Invited Review

Journal of Neuroimmune Pharmacology

, Volume 4, Issue 4, pp 462-475

Open Access This content is freely available online to anyone, anywhere at any time.

CNS Infiltration of Peripheral Immune Cells: D-Day for Neurodegenerative Disease?

  • Kavon Rezai-ZadehAffiliated withDepartment of Biomedical Sciences, Cedars-Sinai Medical Center
  • , David GateAffiliated withDepartment of Neurosurgery, Maxine Dunitz Neurosurgical Institute
  • , Terrence TownAffiliated withDepartment of Biomedical Sciences, Cedars-Sinai Medical CenterDepartment of Neurosurgery, Maxine Dunitz Neurosurgical InstituteDepartment of Medicine, David Geffen School of Medicine, University of CaliforniaDepartment of Neurosurgery, Cedars-Sinai Medical Center Email author 


While the central nervous system (CNS) was once thought to be excluded from surveillance by immune cells, a concept known as “immune privilege,” it is now clear that immune responses do occur in the CNS—giving rise to the field of neuroimmunology. These CNS immune responses can be driven by endogenous (glial) and/or exogenous (peripheral leukocyte) sources and can serve either productive or pathological roles. Recent evidence from mouse models supports the notion that infiltration of peripheral monocytes/macrophages limits progression of Alzheimer's disease pathology and militates against West Nile virus encephalitis. In addition, infiltrating T lymphocytes may help spare neuronal loss in models of amyotrophic lateral sclerosis. On the other hand, CNS leukocyte penetration drives experimental autoimmune encephalomyelitis (a mouse model for the human demyelinating disease multiple sclerosis) and may also be pathological in both Parkinson's disease and human immunodeficiency virus encephalitis. A critical understanding of the cellular and molecular mechanisms responsible for trafficking of immune cells from the periphery into the diseased CNS will be key to target these cells for therapeutic intervention in neurodegenerative diseases, thereby allowing neuroregenerative processes to ensue.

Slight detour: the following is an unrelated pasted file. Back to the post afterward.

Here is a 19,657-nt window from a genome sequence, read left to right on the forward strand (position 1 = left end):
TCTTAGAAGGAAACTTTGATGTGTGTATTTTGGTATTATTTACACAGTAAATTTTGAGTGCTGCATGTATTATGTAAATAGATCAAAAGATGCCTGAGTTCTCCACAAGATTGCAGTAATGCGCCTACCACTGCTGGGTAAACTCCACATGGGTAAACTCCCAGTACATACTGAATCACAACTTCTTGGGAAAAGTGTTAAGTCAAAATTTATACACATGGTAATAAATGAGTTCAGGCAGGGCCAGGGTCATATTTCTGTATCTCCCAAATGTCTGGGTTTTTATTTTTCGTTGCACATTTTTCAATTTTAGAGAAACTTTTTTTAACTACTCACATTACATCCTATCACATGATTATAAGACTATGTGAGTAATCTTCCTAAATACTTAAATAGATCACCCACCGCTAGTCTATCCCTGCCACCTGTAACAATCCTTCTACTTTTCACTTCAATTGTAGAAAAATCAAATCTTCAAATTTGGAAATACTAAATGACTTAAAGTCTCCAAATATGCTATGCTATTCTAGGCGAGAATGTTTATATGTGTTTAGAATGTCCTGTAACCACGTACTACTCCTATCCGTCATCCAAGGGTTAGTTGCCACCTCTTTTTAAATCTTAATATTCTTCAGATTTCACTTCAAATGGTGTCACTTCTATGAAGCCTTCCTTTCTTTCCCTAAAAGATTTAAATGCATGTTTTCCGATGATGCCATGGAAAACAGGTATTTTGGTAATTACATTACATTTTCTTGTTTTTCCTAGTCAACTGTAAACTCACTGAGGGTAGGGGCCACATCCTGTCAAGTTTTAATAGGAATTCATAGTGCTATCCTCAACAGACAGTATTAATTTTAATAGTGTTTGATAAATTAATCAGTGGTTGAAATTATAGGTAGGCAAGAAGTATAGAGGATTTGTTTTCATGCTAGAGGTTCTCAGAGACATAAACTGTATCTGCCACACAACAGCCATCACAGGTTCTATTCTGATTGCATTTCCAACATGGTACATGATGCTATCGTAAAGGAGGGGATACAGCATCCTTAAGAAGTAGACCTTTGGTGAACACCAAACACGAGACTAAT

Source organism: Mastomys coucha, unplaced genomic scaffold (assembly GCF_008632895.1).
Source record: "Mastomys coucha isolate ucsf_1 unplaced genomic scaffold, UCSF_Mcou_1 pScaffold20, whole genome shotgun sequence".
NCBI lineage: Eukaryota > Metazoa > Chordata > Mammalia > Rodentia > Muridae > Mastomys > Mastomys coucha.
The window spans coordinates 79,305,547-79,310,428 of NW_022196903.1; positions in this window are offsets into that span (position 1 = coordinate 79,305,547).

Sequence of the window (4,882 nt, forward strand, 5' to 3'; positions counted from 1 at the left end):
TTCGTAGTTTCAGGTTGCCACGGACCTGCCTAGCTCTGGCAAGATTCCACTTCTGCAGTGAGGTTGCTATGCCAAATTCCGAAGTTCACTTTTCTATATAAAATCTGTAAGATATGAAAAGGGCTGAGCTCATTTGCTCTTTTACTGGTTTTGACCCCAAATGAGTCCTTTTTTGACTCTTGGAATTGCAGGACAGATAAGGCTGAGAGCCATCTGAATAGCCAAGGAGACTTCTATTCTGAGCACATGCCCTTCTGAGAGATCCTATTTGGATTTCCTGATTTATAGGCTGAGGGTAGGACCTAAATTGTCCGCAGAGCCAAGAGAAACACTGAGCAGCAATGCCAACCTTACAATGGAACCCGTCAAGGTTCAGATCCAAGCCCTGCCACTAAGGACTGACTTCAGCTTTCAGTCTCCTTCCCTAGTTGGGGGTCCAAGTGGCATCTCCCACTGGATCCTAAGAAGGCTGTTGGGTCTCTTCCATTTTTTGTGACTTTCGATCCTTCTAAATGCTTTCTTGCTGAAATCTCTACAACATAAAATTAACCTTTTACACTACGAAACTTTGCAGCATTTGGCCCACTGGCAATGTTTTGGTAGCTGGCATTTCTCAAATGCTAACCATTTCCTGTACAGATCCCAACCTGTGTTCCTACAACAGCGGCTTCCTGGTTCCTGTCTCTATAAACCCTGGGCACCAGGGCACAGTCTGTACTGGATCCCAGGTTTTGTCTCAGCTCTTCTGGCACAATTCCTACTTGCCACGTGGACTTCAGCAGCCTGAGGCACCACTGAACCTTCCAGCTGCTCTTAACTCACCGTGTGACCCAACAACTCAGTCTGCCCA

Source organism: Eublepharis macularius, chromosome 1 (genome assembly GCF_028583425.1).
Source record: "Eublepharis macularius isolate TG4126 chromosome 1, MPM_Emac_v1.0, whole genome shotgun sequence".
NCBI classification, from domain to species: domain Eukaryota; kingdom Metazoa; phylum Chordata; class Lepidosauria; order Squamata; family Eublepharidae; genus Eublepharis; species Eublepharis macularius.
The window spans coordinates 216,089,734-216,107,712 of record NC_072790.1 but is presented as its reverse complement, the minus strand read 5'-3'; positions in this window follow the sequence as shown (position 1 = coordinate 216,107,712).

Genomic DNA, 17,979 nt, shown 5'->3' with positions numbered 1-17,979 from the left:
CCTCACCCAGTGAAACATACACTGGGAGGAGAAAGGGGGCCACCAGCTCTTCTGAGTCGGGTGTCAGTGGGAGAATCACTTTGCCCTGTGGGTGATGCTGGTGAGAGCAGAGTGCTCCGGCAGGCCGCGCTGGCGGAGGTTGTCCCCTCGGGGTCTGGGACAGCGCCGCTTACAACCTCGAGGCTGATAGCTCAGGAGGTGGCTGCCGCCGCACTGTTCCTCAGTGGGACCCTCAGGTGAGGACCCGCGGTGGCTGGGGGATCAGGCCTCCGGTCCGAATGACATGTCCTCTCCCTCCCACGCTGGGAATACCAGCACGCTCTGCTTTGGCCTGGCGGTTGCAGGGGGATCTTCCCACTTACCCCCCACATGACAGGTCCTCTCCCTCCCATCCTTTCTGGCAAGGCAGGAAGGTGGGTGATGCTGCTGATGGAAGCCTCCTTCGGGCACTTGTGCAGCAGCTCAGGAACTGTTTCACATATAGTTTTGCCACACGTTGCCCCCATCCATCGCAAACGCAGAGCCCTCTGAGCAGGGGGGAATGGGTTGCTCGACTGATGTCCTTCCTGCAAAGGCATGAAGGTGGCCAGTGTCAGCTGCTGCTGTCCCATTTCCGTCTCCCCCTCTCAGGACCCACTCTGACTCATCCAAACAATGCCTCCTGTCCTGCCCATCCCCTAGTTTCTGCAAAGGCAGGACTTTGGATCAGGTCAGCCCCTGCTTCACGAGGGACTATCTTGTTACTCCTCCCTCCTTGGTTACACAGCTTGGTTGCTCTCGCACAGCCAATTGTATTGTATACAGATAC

brain central nervous system neuroinflammation neuroimmunology leukocyte lymphocyte regulatory T cell monocyte macrophage cytokine chemokine transforming growth factor tumor necrosis factor interleukin-17 interleukin-23 Alzheimer's disease Parkinson's disease West Nile encephalitis multiple sclerosis experimental autoimmune encephalomyelitis human immunodeficiency virus amyotrophic lateral sclerosis